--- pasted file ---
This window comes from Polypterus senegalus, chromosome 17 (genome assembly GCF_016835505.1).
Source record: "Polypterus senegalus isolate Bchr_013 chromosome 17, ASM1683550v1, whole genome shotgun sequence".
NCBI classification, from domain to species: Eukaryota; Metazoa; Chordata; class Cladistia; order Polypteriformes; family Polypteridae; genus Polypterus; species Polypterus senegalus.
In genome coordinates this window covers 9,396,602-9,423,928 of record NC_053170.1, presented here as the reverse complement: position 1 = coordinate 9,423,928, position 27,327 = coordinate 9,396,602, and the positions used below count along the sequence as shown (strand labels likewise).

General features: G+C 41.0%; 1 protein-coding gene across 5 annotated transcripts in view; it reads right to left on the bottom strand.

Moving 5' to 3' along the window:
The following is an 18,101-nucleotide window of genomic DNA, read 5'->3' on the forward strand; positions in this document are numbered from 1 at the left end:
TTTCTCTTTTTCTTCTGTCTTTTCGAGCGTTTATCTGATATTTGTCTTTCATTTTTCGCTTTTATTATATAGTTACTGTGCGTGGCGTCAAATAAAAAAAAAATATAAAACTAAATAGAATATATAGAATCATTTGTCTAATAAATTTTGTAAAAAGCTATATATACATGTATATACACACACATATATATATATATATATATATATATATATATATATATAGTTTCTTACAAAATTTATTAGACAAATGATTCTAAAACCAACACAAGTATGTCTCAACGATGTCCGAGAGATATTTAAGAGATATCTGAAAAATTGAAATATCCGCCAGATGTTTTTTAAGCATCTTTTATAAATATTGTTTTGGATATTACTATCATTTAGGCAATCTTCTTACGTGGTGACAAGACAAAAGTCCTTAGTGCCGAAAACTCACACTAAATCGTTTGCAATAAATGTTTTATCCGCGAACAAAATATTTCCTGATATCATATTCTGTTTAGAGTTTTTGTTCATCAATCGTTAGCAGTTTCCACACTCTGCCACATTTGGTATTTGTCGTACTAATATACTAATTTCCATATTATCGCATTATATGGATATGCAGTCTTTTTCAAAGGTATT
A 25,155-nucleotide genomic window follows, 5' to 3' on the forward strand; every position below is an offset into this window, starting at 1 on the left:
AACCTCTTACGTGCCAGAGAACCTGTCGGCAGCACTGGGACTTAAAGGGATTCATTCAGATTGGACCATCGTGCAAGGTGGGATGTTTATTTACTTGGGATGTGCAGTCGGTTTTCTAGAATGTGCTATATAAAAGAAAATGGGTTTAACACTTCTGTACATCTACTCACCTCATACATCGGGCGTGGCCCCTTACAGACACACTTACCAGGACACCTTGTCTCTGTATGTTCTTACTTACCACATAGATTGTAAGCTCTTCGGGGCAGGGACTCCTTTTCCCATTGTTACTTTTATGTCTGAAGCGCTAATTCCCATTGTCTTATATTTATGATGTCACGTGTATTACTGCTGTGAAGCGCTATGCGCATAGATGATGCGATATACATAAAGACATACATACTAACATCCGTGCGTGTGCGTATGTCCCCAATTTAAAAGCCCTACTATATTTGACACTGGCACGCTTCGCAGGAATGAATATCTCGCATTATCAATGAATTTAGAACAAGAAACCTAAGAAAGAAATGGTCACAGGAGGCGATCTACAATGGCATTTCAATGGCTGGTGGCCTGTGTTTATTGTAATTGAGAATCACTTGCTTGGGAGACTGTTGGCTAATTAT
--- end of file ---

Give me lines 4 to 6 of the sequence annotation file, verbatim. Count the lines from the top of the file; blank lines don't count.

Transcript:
In genome coordinates this window covers 9,396,602-9,423,928 of record NC_053170.1, presented here as the reverse complement: position 1 = coordinate 9,423,928, position 27,327 = coordinate 9,396,602, and the positions used below count along the sequence as shown (strand labels likewise).

General features: G+C 41.0%; 1 protein-coding gene across 5 annotated transcripts in view; it reads right to left on the bottom strand.

Moving 5' to 3' along the window: